The term “hydrotherapy” is a fancy way of saying water is used to help treat something. It involves water itself, ice and steam. It is meant to improve the circulation of blood, reduce inflammation, eliminate toxins and relax areas of the body. It is also painless, cheap and easily performed in your home.
One form is the sitz bath. This involves using water that is between warm and hot, typically with Epsom salts mixed in. The water level rises only to the hips, so it covers the buttocks area. There are special sitz baths you can purchase and use in your home tub, or you can use your tub itself.Ad
The baths relieve itching, muscle spasms and pain. They are particularly useful following surgeries in the anal/groin region. Taking a sitz bath should be a gentle experience and is useful for virtually any problem in your groin area. The long list includes prostate pain, ovarian pain, uterine cramps or spasms, infections of the prostate, hemorrhoids, insomnia, and sciatica. Even a cold sitz bath is sometimes recommended for impotence, swelling and constipation.
Overall, the sitz bath is conventionally used to treat “anorectal” conditions. This describes any problems causing pain in that particular area. The bath works by relaxing the anal-sphincter and reducing pressure in the area.
Here are its best uses:
These are swollen veins in your anus and rectum, caused by pressure in the area. About half of all adults will get one by age 50. Symptoms include bleeding, pain and itching. Sitz baths make you feel more comfortable and provide relief from irritation and pain.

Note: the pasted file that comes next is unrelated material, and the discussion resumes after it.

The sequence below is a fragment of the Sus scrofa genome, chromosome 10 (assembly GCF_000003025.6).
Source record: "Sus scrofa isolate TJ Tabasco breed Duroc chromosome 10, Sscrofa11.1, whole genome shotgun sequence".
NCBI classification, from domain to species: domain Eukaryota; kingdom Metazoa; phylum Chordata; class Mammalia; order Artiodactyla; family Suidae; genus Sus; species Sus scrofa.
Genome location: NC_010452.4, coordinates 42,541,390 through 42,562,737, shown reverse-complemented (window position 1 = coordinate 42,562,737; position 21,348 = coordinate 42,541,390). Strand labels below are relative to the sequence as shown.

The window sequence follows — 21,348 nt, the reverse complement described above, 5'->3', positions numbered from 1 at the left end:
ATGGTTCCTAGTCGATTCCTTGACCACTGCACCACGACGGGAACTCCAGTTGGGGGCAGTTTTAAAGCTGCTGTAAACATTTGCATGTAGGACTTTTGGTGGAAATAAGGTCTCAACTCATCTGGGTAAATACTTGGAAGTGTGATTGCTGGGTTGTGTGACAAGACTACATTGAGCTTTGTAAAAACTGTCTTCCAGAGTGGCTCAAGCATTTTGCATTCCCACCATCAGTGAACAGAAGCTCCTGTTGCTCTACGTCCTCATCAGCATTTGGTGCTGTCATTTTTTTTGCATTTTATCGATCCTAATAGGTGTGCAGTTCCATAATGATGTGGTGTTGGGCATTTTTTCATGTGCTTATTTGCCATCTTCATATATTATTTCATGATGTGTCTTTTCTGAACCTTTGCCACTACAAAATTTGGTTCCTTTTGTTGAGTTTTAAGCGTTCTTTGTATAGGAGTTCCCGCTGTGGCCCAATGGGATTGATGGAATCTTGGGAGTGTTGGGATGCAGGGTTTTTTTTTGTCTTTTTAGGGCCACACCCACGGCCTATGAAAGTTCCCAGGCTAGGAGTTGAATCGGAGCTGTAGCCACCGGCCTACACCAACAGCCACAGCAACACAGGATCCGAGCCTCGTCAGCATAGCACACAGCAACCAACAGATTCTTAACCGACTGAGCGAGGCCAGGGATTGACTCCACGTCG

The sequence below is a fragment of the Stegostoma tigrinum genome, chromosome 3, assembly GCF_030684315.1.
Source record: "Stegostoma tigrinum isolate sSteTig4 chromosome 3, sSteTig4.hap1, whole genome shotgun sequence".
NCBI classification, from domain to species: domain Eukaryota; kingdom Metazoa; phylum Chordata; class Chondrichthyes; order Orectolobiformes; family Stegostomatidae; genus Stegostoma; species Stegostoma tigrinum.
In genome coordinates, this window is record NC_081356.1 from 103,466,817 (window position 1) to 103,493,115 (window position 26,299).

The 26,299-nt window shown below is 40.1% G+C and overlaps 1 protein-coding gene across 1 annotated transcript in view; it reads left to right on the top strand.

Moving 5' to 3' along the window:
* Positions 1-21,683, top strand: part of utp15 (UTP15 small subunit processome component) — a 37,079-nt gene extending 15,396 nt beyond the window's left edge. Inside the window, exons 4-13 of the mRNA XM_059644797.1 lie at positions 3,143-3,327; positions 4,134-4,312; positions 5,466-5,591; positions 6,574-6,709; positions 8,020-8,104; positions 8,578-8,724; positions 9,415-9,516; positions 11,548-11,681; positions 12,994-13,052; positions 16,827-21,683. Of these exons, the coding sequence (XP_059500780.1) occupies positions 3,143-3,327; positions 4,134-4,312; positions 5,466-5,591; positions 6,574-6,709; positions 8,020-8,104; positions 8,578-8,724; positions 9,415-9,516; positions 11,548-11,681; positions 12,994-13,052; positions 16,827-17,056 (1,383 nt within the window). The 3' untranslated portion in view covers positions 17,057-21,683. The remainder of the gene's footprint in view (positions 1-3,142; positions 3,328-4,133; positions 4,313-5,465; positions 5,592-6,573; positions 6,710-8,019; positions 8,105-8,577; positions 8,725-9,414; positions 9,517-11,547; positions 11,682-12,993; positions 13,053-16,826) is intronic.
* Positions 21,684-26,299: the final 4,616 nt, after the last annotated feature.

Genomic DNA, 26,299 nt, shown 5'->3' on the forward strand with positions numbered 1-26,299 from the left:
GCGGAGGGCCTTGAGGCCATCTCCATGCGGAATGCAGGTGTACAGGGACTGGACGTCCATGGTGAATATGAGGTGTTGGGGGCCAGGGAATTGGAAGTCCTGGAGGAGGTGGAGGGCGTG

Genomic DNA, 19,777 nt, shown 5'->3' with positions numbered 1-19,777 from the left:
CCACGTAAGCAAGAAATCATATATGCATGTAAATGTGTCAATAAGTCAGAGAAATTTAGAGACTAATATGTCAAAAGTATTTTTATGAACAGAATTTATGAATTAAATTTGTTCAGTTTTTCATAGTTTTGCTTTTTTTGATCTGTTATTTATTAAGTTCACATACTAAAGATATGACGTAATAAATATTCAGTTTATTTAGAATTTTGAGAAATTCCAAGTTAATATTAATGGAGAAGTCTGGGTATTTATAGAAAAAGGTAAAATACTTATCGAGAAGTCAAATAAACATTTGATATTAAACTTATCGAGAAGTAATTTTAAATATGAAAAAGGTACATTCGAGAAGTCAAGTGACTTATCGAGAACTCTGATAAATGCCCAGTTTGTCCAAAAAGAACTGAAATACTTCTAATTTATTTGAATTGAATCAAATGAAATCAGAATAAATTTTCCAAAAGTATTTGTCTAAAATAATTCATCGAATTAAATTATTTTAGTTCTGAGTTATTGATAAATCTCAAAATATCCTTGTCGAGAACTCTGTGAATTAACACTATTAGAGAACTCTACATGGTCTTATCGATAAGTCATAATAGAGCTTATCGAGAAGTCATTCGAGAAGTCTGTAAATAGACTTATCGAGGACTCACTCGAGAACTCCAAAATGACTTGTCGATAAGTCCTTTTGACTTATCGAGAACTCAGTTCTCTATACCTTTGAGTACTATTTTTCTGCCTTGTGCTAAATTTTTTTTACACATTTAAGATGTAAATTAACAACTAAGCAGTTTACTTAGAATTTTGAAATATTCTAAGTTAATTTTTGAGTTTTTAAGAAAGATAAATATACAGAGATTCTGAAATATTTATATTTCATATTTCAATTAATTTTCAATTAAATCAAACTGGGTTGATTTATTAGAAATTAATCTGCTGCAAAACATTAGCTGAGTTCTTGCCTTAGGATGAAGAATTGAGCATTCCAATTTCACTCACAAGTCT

2. Anal fissures
These are small tears in the lining of the anal canal, often caused by passing difficult stools. While they heal, a sitz bath can provide relief by reducing burning sensations.
This is procedure women undergo during childbirth — and sitz baths are used to clean and relieve pain afterward.
4. Urinary retention
This occurs when you can’t fully expel the urine in your bladder. The sitz bath is useful for urinary retention caused by anorectal surgery. A sitz bath may also help urinary problems from other causes such as enlarged prostate or urinary blockages.
So, to get started, use either a sitz basin or your own tub and run the hot water at a tolerable temperature. Mix two tablespoons of Epsom salts (magnesium sulfate) in the water. Sit in the bath on the toilet (or sit in the bathtub) and make sure your entire groin region is covered with the water.
The water should not rise higher than your lower stomach region. Your legs should be elevated out of the water. Should the water near your groin start to cool, rock your body a bit to get hot water in there. Refill some hot water when needed. Also, try pulling yourself out of the water once and dropping back in. Contract your muscles as if you are holding in your urine and release. Repeat.
After the bath, rinse with cold water. Then dry off fully and try urinating to eliminate any particles that may have been loosened. Then rest for an hour. Hot sitz baths should run between three and eight minutes or so.
If you have a cold sitz bath, it should be the same length of time. If you want to alternate hot-to-cold, go hot for five minutes, cold for one minute, and so on. (Always end with cold.)
Try this once or even twice a day to see if it helps. It may be worth the effort.